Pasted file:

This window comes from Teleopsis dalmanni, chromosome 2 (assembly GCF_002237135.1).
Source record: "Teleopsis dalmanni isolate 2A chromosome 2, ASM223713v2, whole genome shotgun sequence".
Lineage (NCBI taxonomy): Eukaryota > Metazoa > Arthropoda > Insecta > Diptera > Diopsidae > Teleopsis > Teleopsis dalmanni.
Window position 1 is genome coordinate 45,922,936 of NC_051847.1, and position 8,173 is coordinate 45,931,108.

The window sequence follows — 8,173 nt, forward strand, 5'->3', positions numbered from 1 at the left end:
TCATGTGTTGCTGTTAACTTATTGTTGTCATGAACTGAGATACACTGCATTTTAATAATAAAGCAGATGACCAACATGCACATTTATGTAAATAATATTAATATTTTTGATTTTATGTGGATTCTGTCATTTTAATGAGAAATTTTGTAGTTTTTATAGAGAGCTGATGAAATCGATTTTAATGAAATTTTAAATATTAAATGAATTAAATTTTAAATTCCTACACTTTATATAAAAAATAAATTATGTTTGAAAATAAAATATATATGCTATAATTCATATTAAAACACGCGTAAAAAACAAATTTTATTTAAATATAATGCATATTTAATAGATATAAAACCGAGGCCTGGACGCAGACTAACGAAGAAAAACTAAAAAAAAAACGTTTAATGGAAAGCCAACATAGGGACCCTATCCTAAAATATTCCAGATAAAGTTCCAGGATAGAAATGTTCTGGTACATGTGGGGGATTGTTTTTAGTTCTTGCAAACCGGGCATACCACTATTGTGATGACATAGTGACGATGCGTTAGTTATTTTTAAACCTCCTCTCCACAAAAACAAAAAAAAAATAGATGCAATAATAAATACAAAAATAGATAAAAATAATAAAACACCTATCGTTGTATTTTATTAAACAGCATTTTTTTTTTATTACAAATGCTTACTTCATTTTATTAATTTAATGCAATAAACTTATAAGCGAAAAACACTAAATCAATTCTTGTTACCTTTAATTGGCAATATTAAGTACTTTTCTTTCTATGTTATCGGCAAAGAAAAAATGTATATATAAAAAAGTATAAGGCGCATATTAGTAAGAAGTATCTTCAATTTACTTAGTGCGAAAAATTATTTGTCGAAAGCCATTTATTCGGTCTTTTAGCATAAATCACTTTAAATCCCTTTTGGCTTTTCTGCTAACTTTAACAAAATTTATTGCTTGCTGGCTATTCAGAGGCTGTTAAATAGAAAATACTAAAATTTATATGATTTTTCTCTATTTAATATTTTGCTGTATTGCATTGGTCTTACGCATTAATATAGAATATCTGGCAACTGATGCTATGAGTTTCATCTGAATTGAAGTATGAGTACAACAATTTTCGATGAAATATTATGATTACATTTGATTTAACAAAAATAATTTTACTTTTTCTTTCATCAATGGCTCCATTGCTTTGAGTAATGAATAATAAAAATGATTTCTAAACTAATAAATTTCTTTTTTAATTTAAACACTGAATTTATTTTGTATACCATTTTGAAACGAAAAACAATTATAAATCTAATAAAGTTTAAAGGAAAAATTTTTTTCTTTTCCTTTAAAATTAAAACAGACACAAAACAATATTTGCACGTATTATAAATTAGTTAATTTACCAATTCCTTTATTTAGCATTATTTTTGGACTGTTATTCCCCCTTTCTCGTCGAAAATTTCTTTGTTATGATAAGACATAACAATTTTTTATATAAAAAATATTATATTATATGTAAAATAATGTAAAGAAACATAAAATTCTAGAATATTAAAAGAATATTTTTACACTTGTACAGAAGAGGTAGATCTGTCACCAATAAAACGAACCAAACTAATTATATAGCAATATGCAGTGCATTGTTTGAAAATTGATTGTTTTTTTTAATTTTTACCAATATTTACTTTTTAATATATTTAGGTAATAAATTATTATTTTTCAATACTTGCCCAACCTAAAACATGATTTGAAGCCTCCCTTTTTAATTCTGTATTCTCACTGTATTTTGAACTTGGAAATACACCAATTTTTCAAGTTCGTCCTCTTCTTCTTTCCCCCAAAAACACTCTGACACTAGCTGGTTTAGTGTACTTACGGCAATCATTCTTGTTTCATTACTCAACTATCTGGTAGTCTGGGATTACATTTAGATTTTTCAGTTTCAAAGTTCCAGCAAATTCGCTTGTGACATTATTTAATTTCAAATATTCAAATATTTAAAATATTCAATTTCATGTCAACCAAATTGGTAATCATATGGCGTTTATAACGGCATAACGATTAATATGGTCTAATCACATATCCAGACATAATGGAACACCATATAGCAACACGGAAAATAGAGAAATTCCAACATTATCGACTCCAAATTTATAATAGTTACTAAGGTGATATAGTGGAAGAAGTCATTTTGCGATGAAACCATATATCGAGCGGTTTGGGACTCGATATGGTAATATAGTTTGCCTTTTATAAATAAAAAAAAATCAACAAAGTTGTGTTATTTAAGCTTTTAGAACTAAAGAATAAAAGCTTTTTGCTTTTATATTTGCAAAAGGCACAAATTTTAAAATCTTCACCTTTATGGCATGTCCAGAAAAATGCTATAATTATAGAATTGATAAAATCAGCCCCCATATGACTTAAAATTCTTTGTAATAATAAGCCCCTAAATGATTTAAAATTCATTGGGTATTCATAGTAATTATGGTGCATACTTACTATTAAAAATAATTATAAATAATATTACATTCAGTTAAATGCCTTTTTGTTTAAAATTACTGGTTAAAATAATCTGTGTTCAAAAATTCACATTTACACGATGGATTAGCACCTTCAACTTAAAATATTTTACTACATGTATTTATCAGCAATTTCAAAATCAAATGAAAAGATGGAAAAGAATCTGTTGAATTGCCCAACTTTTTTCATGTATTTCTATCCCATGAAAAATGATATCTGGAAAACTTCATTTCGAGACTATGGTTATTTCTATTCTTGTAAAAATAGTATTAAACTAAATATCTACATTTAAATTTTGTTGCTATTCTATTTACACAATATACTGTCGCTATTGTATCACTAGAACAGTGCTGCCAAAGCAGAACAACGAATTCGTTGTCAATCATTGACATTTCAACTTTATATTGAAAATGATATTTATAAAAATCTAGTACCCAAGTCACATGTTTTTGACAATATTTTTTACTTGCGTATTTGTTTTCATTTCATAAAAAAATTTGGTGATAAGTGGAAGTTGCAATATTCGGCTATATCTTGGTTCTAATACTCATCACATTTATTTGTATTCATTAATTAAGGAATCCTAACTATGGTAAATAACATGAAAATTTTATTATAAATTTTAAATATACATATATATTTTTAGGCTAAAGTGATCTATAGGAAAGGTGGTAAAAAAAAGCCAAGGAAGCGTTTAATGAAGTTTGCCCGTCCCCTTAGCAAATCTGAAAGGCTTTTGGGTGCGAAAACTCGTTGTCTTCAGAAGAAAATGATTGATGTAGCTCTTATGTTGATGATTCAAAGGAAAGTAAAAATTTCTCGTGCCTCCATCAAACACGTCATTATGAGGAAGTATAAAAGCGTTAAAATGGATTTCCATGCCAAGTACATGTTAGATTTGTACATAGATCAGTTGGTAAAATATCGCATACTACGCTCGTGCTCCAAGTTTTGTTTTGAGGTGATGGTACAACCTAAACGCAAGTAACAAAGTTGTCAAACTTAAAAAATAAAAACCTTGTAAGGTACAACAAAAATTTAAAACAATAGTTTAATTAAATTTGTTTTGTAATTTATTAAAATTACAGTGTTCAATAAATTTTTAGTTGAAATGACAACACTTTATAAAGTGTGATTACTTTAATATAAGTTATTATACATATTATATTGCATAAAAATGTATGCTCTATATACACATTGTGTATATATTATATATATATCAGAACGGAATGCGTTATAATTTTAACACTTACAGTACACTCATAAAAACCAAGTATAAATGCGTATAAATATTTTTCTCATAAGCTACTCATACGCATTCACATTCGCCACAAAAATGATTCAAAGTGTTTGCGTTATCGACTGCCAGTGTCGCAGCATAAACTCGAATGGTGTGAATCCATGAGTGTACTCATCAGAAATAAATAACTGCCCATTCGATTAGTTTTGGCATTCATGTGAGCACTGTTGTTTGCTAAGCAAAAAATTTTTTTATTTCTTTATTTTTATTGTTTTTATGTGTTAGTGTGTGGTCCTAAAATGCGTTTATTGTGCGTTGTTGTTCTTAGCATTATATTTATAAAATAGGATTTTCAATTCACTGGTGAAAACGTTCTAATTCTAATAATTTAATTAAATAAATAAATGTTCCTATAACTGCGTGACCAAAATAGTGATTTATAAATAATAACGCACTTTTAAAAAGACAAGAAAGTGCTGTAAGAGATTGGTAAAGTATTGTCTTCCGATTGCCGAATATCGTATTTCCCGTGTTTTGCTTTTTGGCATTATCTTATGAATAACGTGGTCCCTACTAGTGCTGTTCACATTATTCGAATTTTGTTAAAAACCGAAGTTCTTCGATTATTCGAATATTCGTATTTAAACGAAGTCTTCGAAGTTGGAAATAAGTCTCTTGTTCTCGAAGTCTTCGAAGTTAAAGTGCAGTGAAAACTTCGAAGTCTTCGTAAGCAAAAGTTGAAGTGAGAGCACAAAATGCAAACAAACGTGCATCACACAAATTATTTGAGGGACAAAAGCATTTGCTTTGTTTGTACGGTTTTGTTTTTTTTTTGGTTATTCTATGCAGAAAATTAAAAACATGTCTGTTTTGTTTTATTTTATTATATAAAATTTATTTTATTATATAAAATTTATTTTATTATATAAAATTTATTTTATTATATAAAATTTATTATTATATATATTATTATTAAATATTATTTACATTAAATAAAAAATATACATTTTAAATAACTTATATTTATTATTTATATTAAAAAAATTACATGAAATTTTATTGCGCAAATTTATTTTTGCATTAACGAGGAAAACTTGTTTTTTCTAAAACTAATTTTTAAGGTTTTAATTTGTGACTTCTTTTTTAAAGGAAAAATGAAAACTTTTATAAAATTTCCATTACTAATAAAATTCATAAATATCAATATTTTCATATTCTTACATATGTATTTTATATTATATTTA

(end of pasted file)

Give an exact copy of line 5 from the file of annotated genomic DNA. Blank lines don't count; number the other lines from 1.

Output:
The window sequence follows — 8,173 nt, forward strand, 5'->3', positions numbered from 1 at the left end: